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Prevent crime by engaging troubled youth


July 3, 2014
By Tony Palermo

by Tony Palermo

A 15-year-old girl with no self-esteem and mental health issues runs away from her group home. Not surprisingly, she was less than receptive to Cst. Sherri Cameron of the Cornwall Community Police Service’s (CCPS) Youth Services Unit (YSU).

Over the next several years, the girl led a hard life and continued her downward spiral. She was in-and-out of school, abused drugs, partied and started exotic dancing to make a living. She abused herself and others abused her.

Cameron stayed in touch and supported the girl through her struggles. She didn’t give up on her and, although it took years, their relationship eventually changed to one of mutual respect and trust.

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“The girl is now 23 years old, clean, lives on her own and is in college studying social services,” says Cameron. “She’s very proud of her accomplishments and she should be.”

Cameron is quick to point out that she was only one of several people and community agencies that helped the girl turn her life around. Still, there’s no denying the positive impact she and the CCPS had on the girl, who keeps in touch with Cameron.

{A new approach}

Cameron and partner Cst. Andrew Arbic began the YSU in 2005 with a simple goal: to reduce the level of police involvement with Cornwall’s youth, both now and in the future, by proactively engaging the youth and their family in a way not normally encountered with the typical response-based call-to-call approach.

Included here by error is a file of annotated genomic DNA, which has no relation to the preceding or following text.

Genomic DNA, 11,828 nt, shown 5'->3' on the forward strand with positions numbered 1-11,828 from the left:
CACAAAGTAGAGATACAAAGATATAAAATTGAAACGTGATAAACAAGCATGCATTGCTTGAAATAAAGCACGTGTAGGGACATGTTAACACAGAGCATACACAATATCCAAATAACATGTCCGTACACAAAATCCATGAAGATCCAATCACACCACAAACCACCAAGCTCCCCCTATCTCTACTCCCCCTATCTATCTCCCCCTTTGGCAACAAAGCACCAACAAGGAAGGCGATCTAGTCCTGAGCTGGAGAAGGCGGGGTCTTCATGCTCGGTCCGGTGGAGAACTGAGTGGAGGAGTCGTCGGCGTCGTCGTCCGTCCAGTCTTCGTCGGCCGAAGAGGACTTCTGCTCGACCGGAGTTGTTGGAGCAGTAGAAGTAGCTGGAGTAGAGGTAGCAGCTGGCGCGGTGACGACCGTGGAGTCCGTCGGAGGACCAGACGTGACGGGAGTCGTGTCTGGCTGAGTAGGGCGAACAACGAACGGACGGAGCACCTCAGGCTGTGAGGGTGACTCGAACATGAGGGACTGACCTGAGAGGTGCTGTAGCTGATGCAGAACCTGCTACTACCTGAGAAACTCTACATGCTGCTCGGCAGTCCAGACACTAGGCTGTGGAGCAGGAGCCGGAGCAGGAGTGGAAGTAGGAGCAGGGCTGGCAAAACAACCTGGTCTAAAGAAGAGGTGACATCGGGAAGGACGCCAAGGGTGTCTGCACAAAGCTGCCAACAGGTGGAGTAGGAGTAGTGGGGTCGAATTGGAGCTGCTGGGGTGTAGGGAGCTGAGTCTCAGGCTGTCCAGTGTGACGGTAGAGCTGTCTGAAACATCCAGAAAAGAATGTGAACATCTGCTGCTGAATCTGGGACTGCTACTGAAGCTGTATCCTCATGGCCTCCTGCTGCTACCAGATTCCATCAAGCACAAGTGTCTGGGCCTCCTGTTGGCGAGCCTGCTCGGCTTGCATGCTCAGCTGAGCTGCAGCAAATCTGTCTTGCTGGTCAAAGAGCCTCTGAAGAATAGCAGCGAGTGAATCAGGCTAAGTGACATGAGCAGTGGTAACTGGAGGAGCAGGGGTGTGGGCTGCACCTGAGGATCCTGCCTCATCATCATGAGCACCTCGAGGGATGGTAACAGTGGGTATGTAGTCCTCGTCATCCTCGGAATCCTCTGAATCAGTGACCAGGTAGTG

As Cameron says, the question became ‘how could the unit proactively help break the cycle of negative behaviour and assist the youth and their family to achieve stability and success?’

“It’s no secret that Cornwall and our end of the province has struggled and suffers from a higher than average rate of family dysfunction,” says Cameron. “Drug use, teen pregnancy, mental health issues and the poor development of our children are some of the issues which weigh heavily on everyone. And, like other communities, some of our children are subject to neglect and abuse which unfortunately leads to a pattern of behaviour that perpetuates from one generation to another.”

With many families needing help and long waiting lists for traditional counseling providers, the officers quickly realized their role needed to be not only proactive but hands-on and broad; they needed to be an advocate, mediator, facilitator, supporter and counsellor for the entire family. In many cases parents didn’t have the skills to deal with the issues their children were facing.

“We found most parents wanted the help for their kids, even if there wasn’t a lot positive going on in their own lives,” explains Arbic.

Community partnerships are extremely important and the unit continues to reach out to as many organizations as it can. As Arbic says, with many of the community agencies sharing the same clients and frustrations like lack of funding and excessive case loads, it only makes sense for everyone to work together. Case conferencing with partners has become an integral part to helping Cornwall youth and families.